Friday, August 10, 2007

General Project Updates and Frequent Visitors

Every week, I start off thinking I will scale back the number of blog posts to a more manageable number, especially given the fact that I am working on many other projects simultaneously that consume a great deal of time, but each day, it seems like there are so many updates to share, that instead of reducing the number of posts, I should be increasing them in number. There simply aren't enough hours in a day!

This week, for example, I received a tremendous amount of emails and calls with support from individuals and organizations, both in the United States and in various countries. Several of these conversations and discussions led me to update the project FAQ, and the revised version was posted on the project website earlier this week.

Some of the questions I have already answered, but merit a bit of additional attention here.

One organization posed an excellent question about whether or not it would be possible to submit a collective submission on behalf of numerous interpreters. In many cultures and organizations, it might be more appropriate to send a collective submission as opposed to having a single delegate. As long as the submission is in keeping with the project goal of demonstrating why interpreters are so important, this is not only acceptable, but a great way to ensure that numerous interpreters achieve recognition. It also provides a greater level of anonymity for those who desire not to stand out as individuals.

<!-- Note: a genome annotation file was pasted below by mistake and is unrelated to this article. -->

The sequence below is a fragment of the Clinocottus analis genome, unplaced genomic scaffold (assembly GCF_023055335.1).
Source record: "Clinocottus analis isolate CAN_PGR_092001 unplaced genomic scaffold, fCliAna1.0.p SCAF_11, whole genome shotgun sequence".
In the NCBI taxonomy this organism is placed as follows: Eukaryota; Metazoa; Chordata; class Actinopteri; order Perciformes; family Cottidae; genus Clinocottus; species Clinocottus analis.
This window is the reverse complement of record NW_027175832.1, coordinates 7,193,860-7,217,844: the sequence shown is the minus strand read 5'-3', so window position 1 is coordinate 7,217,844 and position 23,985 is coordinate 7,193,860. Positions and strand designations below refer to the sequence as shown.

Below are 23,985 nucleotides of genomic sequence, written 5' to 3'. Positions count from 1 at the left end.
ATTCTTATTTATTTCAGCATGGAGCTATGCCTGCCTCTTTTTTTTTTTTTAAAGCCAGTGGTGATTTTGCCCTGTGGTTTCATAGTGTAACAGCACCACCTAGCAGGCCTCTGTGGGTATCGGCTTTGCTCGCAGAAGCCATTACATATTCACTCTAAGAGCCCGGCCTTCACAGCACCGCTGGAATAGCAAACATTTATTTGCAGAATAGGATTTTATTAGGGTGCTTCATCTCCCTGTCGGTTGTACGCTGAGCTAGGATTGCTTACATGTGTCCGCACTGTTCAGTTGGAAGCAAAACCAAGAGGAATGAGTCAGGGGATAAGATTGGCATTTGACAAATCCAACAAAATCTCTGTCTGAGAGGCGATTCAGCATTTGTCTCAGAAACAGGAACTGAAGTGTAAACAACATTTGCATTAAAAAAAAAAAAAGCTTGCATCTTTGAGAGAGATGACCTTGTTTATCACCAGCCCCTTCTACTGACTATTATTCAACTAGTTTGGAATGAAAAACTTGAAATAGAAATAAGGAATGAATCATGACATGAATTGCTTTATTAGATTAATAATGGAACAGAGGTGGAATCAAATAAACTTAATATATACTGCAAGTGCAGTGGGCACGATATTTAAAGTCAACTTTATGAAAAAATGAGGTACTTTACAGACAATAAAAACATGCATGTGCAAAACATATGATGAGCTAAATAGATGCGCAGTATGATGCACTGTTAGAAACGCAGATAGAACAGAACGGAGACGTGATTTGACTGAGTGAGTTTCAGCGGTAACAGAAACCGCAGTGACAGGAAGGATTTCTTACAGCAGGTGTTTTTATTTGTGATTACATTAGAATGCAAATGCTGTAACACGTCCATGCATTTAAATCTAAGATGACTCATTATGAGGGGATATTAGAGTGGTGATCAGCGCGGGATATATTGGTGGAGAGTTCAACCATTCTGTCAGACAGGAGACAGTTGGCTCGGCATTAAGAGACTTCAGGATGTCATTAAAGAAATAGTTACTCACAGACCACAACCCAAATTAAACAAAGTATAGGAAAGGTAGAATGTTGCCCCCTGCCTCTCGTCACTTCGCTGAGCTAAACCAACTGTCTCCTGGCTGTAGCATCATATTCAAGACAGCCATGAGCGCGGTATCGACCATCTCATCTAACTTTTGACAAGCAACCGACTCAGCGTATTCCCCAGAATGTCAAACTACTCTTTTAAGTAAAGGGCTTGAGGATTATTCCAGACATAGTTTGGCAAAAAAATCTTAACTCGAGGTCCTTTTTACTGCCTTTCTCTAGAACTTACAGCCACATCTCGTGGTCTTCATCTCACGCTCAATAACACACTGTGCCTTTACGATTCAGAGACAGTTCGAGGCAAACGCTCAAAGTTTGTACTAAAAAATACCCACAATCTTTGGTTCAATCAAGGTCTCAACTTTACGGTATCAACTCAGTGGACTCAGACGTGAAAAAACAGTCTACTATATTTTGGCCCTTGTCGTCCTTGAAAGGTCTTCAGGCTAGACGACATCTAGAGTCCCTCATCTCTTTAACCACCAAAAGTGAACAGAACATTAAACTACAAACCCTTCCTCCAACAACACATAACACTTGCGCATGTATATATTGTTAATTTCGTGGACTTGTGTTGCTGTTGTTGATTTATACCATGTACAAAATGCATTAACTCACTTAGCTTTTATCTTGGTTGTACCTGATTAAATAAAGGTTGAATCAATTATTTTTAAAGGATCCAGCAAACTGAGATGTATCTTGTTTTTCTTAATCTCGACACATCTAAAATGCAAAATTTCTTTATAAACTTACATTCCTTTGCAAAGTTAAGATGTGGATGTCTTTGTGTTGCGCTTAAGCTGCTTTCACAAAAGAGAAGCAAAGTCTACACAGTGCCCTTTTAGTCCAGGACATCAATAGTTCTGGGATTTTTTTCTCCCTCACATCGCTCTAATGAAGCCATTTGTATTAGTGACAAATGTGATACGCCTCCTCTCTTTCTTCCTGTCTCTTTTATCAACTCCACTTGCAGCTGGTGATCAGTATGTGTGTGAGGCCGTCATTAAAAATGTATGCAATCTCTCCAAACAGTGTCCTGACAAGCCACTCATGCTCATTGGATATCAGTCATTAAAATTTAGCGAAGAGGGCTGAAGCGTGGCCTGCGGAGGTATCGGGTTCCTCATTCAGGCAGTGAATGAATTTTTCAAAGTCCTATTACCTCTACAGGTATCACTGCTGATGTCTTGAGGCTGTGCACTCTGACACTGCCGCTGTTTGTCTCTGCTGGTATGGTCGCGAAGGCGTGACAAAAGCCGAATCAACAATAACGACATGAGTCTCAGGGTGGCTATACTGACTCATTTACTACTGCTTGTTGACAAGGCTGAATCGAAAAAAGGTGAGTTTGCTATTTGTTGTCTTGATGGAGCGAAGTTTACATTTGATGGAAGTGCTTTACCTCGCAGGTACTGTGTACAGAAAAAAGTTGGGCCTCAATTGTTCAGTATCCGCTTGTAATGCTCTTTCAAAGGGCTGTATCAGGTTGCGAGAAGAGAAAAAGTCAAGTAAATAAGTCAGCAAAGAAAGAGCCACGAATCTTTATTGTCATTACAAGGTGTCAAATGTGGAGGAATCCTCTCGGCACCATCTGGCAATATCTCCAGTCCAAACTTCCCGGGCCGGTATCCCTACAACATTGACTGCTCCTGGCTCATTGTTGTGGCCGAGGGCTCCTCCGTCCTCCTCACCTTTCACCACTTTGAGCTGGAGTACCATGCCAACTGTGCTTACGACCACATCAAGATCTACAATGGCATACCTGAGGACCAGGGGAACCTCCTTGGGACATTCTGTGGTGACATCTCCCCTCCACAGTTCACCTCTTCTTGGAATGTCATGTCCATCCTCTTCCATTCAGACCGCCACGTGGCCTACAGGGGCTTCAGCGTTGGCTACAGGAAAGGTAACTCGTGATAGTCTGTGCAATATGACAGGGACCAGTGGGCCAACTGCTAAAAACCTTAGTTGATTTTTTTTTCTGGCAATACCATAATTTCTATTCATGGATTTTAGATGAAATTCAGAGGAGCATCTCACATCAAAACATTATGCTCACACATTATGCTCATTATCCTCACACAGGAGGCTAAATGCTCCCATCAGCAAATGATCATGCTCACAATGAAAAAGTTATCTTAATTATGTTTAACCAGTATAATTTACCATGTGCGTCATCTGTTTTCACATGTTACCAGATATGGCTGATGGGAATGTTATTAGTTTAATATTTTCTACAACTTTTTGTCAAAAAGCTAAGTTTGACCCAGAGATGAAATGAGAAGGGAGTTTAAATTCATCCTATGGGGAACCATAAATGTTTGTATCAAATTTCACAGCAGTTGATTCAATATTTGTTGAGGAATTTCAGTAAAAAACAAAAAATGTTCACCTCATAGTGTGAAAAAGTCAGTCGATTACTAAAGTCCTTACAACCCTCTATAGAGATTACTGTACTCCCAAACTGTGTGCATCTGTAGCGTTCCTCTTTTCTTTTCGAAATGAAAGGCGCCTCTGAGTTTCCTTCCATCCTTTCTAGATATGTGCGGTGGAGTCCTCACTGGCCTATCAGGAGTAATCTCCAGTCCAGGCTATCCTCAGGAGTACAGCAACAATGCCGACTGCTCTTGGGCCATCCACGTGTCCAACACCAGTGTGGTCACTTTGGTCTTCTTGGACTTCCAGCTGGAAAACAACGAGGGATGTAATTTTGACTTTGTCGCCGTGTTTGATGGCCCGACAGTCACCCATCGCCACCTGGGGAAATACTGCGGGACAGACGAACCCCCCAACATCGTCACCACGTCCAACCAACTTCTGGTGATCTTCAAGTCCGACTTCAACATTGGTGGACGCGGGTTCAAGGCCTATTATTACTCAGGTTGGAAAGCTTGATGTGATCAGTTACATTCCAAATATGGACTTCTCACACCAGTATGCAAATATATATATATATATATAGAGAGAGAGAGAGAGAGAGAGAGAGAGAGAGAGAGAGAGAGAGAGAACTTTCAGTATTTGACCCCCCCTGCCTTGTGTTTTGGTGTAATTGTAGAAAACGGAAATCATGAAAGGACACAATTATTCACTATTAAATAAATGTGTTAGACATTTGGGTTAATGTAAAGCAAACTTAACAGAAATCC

I've also been fortunate enough to exchange emails with many university professors, forming great relationships and learning about many of their interesting publications in the process. I hope to feature some more of them in future posts. One question asked was whether I would consider contributions from university professors, and I would be delighted to receive them. While these not might be anecdotes per se, if they are in keeping with the project goal of demonstrating why interpreters are of great value in the world, they would be received with enthusiasm and considered for the project.